General manager Ken Holland is one reason Detroit is again in the driver's seat
In late February the pressure was mounting on second-year Detroit general manager Ken Holland. The Red Wings were barely over .500 and seemed unlikely to win a third straight Stanley Cup, in part because Holland's off-season signing of free-agent defenseman Uwe Krupp had failed. ( Krupp played just 22 games this season because of a back ailment.) Holland was responsible for doing something drastic to revive Detroit. The trade deadline was a month away.
Then, on Feb. 21 Holland's mother, Lee, called and told him he had better come home to Vernon, B.C. "My father had fallen," says Ken, 43. "He just had a broken arm, but because of his condition we knew it was serious." Ken's father, Rienie, was suffering from Parkinson's disease, and the broken bone began a series of complications that caused his body to fail. For three days, from 8 a.m. until past midnight, Ken sat with his younger siblings, Diane and Dennis, by Rienie's bed at the hospital in Vernon. At 2 a.m. on Feb. 26, Rienie died. "That week was the first time I can remember Ken putting something before hockey," says his wife, Cindi, who has been married to Ken since 1980.
On March 2 Ken delivered the eulogy at Rienie's funeral. Three days later he was with the Red Wings on a road trip. He turned his cell phone back on; the trade deadline was 18 days away. "While I was with my father, there was no hockey in my life," says Holland. "I needed to grieve and to sort things through. When I came back, life was marching on. I had to march on too."
On March 23, in the most significant cluster of trades by any team this season, Detroit acquired winger Wendel Clark and goalie Bill Ranford from the Lightning and, more important, landed hard-hitting defensemen Chris Chelios (from the Blackhawks) and Ulf Samuelsson ( Rangers), who transformed the Wings' defense from suspect to fearsome. The Red Wings responded by winning nine of their final 12 regular-season games and sweeping the Ducks in the first round of the playoffs. "Even if we don't win another game, I feel the trades were right," said Holland last week. "We're back in the picture. We were kind of falling out"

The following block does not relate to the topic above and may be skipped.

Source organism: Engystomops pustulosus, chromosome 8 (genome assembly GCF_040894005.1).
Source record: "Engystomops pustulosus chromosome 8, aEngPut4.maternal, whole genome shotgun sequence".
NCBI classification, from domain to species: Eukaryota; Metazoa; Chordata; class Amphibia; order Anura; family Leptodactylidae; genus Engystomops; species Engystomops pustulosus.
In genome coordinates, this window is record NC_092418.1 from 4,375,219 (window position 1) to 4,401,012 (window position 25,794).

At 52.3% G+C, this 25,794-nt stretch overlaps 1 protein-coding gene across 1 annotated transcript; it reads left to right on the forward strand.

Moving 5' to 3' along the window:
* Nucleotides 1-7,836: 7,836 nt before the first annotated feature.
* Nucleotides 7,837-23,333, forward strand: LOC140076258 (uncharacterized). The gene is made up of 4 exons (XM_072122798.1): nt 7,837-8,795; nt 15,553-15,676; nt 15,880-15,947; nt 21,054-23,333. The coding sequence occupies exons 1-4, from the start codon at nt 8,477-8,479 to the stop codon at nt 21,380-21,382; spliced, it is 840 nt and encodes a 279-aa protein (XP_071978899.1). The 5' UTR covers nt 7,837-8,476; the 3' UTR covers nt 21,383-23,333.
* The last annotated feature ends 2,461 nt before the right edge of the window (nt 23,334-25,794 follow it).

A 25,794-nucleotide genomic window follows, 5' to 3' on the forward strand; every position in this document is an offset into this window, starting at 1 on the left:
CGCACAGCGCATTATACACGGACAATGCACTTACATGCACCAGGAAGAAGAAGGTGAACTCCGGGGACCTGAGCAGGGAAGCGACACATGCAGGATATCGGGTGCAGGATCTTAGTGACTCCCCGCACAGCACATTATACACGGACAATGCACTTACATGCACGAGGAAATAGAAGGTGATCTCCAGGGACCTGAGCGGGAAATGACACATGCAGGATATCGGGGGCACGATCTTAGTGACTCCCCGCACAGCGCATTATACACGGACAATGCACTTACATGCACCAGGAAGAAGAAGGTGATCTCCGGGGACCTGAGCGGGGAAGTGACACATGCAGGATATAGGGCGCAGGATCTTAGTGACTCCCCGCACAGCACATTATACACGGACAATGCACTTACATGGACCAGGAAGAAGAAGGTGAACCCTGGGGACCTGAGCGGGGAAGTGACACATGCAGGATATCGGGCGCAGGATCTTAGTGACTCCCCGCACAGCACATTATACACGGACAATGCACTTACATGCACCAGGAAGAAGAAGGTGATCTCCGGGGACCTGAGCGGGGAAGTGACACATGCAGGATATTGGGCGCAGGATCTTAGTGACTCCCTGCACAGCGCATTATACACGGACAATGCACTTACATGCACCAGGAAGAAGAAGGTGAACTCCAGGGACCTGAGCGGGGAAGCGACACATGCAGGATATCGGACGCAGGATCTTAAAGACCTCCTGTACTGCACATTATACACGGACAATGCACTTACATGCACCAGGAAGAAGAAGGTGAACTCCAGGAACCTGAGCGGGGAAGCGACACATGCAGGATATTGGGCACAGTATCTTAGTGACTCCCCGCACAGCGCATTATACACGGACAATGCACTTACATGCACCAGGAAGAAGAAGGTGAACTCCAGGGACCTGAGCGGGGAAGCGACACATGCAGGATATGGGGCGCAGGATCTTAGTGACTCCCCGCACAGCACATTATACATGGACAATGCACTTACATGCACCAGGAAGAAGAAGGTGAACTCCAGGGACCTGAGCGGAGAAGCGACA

Hired as a western Canada scout in the autumn of '85 by Jimmy Devellano, the former general manager who is now the team's vice president, Holland became Detroit's chief scout within five years. Under Holland the Wings drafted such essential players as goalie Chris Osgood and forwards Slava Kozlov, Martin Lapointe, Darren McCarty and Keith Primeau, the last of whom was traded for star wing Brendan Shanahan.
In 1994 Holland was named assistant general manager, and when he succeeded Devellano as general manager in the summer of '97, he immediately made a gutsy move by trading Cup-winning goalie Mike Vernon, who was 34, to the Sharks to make room for the 24-year-old Osgood. Osgood rewarded Holland by winning the Cup last year. "Trading Vernon was very hard," says Holland. "After that, it's been smooth sailing."
The Postseason Is Just a Dream
The Ducks, Oilers and Senators endured first-round sweeps, but at least their players felt the warmth of the postseason spotlight. For Islanders right wing Ziggy Palffy, a three-time 40-goal scorer, this has been another cold spring. Palffy has played 331 regular-season games without appearing in the Stanley Cup playoffs, the most among active players. "I'm not having fun, and I want to be in the playoffs," Palffy said when New York's season ended last month. "I've been here five years; that's a long time."
Given the Islanders' poor management Palffy could be in for five more long years. That's how much time he needs to reach the standard set by forward Guy Charron, who played for four teams between 1969-70 and 1980-81 and holds the NHL record for having played in the most games (734) without setting a skate onto playoff ice.